Finished: 2020 Steps Quilt Top

I finished the 2020 Steps quilt top on New Year’s day. It was very satisfying sewing that last column of days and finish the whole thing! But also a little sad, maybe.

I thought I would share a few tips if you want to make a similar project.

Tracking

Obviously, you will need some way of tracking your steps. I think I mentioned before that for most of the year I used my mobile phone to track my steps. But obviously that is a flawed method because you (or atleast I) don’t have your phone on you constantly. I got a step tracker in mid October and it quickly became obvious that I was actually doing atleast 1000 steps more each day than the phone was telling me. So, get a wearable step counter of some kind. Even the cheaper ones are pretty reliable. Mine cost less than ¬£20 and does exactly what I need it to: track my steps and tell me what time it is. :-D

I marked the change from tracking with the phone to the wearable by adding a square of fabric to the day where I started using it.

You will also need a way to keep track of the steps. I set up a spreadsheet in Google Sheets and added conditional formatting so it would automatically colour in 5261 steps as yellow and 2478as grey (or whatever colour I assigned to a particular range). It was quite satisfying to see the columns fill up in the spreadsheet and make a tiny virtual quilt.

I worked on the top once or twice a month. I had originally planned on working on it every week but it was more gratifying to be able to add more blocks each time.

Fabric

For this kind of project it is difficult to say exactly how much fabric you will need. To make some kind of estimate, first decide how large you want your quilt to be. Then you can calculate the size of the blocks you will be using. I used blocks that measure 5.5″x3″ so my quilt is 60″x77.5″.

I had been tracking my steps for several months before I decided to make this quilt, so I could use that data to estimate how much fabric I would need. Or atleast which ranges would need the most fabric. So I sat down with a piece of paper and went through two or three months of step data and tallied up how many days I’d done 0-999 steps, how many days 1000+ steps, how many days 2000+ steps and so on.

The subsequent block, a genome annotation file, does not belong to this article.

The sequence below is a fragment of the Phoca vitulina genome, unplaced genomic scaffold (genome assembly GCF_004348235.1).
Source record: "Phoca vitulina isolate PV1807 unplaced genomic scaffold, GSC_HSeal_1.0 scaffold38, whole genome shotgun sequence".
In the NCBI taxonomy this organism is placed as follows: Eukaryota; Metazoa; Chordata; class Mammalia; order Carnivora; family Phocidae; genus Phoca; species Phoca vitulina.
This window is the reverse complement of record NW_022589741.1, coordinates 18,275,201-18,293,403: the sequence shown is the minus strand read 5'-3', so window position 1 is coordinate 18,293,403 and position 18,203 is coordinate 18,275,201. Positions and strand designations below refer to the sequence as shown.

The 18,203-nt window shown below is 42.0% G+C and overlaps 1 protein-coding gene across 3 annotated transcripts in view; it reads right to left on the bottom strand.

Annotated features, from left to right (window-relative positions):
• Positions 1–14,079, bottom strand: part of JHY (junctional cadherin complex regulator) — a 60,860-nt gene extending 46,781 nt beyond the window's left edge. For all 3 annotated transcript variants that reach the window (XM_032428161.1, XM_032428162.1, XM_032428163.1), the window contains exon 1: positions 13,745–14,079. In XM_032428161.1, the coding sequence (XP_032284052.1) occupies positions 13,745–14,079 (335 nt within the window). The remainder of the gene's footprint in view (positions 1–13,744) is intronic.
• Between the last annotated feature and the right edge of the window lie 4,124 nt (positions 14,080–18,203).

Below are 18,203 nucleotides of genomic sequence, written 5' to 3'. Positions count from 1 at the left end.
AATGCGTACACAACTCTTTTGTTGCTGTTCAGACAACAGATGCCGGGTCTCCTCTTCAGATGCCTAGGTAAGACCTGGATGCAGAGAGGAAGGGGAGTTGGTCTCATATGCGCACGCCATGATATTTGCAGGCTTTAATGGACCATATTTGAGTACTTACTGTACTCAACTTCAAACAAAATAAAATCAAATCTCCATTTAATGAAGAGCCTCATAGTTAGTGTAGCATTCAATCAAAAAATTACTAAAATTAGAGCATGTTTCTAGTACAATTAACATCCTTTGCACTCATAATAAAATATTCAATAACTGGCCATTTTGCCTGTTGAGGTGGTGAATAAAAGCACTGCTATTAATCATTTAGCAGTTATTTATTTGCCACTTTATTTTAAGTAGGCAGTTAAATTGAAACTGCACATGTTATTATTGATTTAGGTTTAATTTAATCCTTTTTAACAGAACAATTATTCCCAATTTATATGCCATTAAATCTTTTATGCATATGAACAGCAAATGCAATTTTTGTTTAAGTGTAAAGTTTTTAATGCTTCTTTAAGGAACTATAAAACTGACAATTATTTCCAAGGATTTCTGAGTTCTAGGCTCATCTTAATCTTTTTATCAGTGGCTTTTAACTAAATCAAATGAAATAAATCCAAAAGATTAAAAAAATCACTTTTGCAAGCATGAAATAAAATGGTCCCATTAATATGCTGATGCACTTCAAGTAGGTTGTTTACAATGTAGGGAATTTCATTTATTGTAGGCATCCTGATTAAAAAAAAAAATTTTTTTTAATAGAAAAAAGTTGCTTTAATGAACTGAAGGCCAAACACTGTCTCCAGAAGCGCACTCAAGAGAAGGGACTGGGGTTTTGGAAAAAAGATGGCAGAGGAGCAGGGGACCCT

Then I pulled out my collection of Denyse Schmidt fabrics and started making decisions on which fabrics I wanted to include. For some of the step ranges it was obvious that I’d need more fabric than what I had of one particular print so I decided to assign colours to some ranges. That way I could use three different grey prints* for the 2000-2999 range, for example. Or two prints for the 7000-7999 range.

During the year, I did have to add another print to a couple of the ranges, but I didn’t run out completely. I haven’t actually tallied up how much fabric I used for each range. I suppose I should consult my spreadsheet!

I think if I were to do something like this again, I would use solids so I could stick to one colour per step range. And not be worried about running out because it’s a lot easier to get hold of more Kona Dragon Fruit than a Denyse Schmidt print from ten years ago! :-)

That being said, I am glad that I did use the DS fabrics because it turned out that 2020 was a year like no other. It was nice to be working with these prints each months and it is nice to have the quilt as a good memory of that weird year.

Anyway, once I had more or less guesstimated how much fabric I would need, I spent an afternoon pre-cutting some of the blocks I knew I would probably need quite a lot of. That way I could just get on with the sewing whenever the mood struck.

*Looking at the step data from before I started the quilt, the 2000-2999 range was the most common, so I decided that I’d use my least favourite colour, grey, for that range. Hoping that it would spur me on to do more steps to avoid that boring colour! I think it worked! Hack your life with a quilt! :-)

If you are making the quilt in a similar layout to the one I used, 12 columns with 31 days each, there is another decision you will also need to make. What you will use in the gaps where the months aren’t 31 days long?

I wasn’t sure at first. I considered using another DS print, but I thought that would just sort of get lost among the others. A solid, perhaps? But no, that would stand out too much. In the end I decided on this Leah Duncan print ( the square block in the photo above). From a distance it almost looks like a solid but close up it has enough interest to not stand out too much.

Emotional quilt

As I said above, it is nice to have this quilt as a record and a nice memory from 2020. And it was nice to have it as an ongoing project last year. Something to look forward to working on each month. It was comforting to have this routine (ritual, almost) of logging the steps every night and then working on the quilt every so often.

I can highly recommend making one. Even if you’re a beginner quilter it is achievable, just stick to rectangles and squares and it will be pretty easy.

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